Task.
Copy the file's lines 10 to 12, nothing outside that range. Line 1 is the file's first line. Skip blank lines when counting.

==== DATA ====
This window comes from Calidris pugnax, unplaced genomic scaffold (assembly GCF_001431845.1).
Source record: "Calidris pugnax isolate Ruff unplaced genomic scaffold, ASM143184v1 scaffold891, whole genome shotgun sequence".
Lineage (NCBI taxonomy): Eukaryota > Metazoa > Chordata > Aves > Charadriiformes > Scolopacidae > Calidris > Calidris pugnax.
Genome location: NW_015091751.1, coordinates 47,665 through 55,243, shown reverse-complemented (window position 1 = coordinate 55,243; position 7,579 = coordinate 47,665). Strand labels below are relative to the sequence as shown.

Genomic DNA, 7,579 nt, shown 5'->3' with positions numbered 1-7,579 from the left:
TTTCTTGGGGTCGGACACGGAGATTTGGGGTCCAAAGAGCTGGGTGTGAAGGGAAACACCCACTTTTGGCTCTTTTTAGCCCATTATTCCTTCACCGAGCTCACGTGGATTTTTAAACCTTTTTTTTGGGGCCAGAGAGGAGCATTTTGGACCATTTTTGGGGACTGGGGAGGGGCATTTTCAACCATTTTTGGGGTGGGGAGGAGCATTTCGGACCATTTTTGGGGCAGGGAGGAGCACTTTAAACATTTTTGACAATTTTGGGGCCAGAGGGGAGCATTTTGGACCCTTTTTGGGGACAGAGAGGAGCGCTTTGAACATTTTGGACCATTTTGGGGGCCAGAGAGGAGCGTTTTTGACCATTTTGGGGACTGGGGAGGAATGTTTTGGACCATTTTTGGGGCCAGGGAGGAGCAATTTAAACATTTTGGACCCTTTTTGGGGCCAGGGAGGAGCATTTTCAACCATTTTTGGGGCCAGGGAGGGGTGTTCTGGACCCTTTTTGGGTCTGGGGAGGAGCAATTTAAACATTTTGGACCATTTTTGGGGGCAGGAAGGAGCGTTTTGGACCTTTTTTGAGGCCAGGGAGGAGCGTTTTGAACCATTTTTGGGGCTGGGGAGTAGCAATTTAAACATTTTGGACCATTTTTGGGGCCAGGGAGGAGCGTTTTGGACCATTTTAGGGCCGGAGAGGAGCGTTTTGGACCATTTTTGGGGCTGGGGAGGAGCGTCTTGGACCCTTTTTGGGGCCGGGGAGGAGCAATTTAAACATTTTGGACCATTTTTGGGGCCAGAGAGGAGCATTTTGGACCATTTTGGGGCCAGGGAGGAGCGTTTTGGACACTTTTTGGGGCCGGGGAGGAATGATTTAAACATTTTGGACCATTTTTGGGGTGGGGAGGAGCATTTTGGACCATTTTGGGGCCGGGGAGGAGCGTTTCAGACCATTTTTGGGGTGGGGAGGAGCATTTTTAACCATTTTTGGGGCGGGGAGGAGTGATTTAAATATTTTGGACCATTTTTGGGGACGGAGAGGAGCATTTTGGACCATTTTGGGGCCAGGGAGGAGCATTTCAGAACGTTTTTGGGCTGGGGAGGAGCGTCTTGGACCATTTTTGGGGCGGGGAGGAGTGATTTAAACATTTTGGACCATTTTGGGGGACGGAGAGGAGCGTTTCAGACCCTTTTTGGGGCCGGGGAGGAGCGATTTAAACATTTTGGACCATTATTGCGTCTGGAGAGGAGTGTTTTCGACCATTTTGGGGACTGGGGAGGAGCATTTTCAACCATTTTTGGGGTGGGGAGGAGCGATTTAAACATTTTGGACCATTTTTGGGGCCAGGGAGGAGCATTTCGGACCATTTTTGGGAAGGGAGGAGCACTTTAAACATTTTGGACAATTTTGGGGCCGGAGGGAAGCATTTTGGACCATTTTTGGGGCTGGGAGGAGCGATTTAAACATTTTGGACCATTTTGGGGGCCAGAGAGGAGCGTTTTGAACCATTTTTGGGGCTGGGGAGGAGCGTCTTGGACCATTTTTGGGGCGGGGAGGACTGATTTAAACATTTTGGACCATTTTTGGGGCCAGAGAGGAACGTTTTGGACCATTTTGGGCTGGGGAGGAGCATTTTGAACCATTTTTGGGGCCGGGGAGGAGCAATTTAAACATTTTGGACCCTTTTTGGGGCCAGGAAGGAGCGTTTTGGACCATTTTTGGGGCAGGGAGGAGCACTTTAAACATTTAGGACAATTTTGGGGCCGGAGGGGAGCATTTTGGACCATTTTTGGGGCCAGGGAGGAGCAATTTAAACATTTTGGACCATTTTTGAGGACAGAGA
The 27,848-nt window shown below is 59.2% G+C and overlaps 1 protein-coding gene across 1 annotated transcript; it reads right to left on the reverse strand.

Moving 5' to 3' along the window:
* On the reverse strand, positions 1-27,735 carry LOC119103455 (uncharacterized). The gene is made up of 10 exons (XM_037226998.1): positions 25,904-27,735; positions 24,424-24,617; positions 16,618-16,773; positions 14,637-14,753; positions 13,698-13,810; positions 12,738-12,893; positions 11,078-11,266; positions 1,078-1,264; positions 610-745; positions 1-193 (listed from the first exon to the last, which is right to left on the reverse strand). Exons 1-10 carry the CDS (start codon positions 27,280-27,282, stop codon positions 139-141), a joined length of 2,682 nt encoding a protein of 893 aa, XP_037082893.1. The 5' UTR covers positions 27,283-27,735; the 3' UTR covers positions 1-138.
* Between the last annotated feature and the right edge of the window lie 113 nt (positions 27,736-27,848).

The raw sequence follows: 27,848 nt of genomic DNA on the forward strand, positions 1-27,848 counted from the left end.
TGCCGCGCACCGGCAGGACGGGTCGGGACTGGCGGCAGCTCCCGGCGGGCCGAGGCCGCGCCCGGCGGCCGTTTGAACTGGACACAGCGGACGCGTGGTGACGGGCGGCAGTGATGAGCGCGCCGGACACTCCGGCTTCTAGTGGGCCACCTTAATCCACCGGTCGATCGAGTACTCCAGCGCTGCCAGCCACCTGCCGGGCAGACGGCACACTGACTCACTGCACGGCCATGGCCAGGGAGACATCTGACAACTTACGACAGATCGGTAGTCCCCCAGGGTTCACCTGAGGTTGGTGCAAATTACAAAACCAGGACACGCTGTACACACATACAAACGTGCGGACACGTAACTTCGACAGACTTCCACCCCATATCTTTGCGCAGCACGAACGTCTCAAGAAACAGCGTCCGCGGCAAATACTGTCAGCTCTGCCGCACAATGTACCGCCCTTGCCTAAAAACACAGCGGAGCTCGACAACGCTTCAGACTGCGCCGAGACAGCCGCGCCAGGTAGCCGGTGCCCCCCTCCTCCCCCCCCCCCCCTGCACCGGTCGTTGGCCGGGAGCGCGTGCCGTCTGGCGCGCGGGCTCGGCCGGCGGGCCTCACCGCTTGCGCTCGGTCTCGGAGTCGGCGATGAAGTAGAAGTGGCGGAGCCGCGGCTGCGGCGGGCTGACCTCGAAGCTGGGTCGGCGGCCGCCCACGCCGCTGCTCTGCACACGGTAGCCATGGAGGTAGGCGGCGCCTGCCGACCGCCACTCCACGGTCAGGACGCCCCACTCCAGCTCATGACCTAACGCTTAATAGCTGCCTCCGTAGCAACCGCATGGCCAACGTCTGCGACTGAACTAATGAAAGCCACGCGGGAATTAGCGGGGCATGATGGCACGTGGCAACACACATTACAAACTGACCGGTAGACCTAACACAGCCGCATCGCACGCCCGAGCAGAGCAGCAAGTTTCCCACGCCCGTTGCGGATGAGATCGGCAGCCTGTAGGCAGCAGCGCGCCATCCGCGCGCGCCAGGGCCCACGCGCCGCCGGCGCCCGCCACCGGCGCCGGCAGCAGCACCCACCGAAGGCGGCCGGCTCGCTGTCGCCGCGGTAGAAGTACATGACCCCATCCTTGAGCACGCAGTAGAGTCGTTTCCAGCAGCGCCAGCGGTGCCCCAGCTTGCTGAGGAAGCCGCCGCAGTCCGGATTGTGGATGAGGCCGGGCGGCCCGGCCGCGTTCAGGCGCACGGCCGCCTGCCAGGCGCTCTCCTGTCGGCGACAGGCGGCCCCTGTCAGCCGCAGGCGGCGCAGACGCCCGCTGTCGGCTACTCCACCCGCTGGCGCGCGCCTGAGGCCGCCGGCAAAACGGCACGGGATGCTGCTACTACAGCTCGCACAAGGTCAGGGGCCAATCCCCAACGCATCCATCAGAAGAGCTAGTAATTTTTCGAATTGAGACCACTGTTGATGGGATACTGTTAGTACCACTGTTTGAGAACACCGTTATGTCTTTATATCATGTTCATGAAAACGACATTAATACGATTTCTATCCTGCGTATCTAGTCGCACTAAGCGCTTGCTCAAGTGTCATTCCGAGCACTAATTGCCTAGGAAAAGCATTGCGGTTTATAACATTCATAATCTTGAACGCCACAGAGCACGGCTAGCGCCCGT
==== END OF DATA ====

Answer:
* Between the last annotated feature and the right edge of the window lie 113 nt (positions 27,736-27,848).

The raw sequence follows: 27,848 nt of genomic DNA on the forward strand, positions 1-27,848 counted from the left end.
TGCCGCGCACCGGCAGGACGGGTCGGGACTGGCGGCAGCTCCCGGCGGGCCGAGGCCGCGCCCGGCGGCCGTTTGAACTGGACACAGCGGACGCGTGGTGACGGGCGGCAGTGATGAGCGCGCCGGACACTCCGGCTTCTAGTGGGCCACCTTAATCCACCGGTCGATCGAGTACTCCAGCGCTGCCAGCCACCTGCCGGGCAGACGGCACACTGACTCACTGCACGGCCATGGCCAGGGAGACATCTGACAACTTACGACAGATCGGTAGTCCCCCAGGGTTCACCTGAGGTTGGTGCAAATTACAAAACCAGGACACGCTGTACACACATACAAACGTGCGGACACGTAACTTCGACAGACTTCCACCCCATATCTTTGCGCAGCACGAACGTCTCAAGAAACAGCGTCCGCGGCAAATACTGTCAGCTCTGCCGCACAATGTACCGCCCTTGCCTAAAAACACAGCGGAGCTCGACAACGCTTCAGACTGCGCCGAGACAGCCGCGCCAGGTAGCCGGTGCCCCCCTCCTCCCCCCCCCCCCCTGCACCGGTCGTTGGCCGGGAGCGCGTGCCGTCTGGCGCGCGGGCTCGGCCGGCGGGCCTCACCGCTTGCGCTCGGTCTCGGAGTCGGCGATGAAGTAGAAGTGGCGGAGCCGCGGCTGCGGCGGGCTGACCTCGAAGCTGGGTCGGCGGCCGCCCACGCCGCTGCTCTGCACACGGTAGCCATGGAGGTAGGCGGCGCCTGCCGACCGCCACTCCACGGTCAGGACGCCCCACTCCAGCTCATGACCTAACGCTTAATAGCTGCCTCCGTAGCAACCGCATGGCCAACGTCTGCGACTGAACTAATGAAAGCCACGCGGGAATTAGCGGGGCATGATGGCACGTGGCAACACACATTACAAACTGACCGGTAGACCTAACACAGCCGCATCGCACGCCCGAGCAGAGCAGCAAGTTTCCCACGCCCGTTGCGGATGAGATCGGCAGCCTGTAGGCAGCAGCGCGCCATCCGCGCGCGCCAGGGCCCACGCGCCGCCGGCGCCCGCCACCGGCGCCGGCAGCAGCACCCACCGAAGGCGGCCGGCTCGCTGTCGCCGCGGTAGAAGTACATGACCCCATCCTTGAGCACGCAGTAGAGTCGTTTCCAGCAGCGCCAGCGGTGCCCCAGCTTGCTGAGGAAGCCGCCGCAGTCCGGATTGTGGATGAGGCCGGGCGGCCCGGCCGCGTTCAGGCGCACGGCCGCCTGCCAGGCGCTCTCCTGTCGGCGACAGGCGGCCCCTGTCAGCCGCAGGCGGCGCAGACGCCCGCTGTCGGCTACTCCACCCGCTGGCGCGCGCCTGAGGCCGCCGGCAAAACGGCACGGGATGCTGCTACTACAGCTCGCACAAGGTCAGGGGCCAATCCCCAACGCATCCATCAGAAGAGCTAGTAATTTTTCGAATTGAGACCACTGTTGATGGGATACTGTTAGTACCACTGTTTGAGAACACCGTTATGTCTTTATATCATGTTCATGAAAACGACATTAATACGATTTCTATCCTGCGTATCTAGTCGCACTAAGCGCTTGCTCAAGTGTCATTCCGAGCACTAATTGCCTAGGAAAAGCATTGCGGTTTATAACATTCATAATCTTGAACGCCACAGAGCACGGCTAGCGCCCGT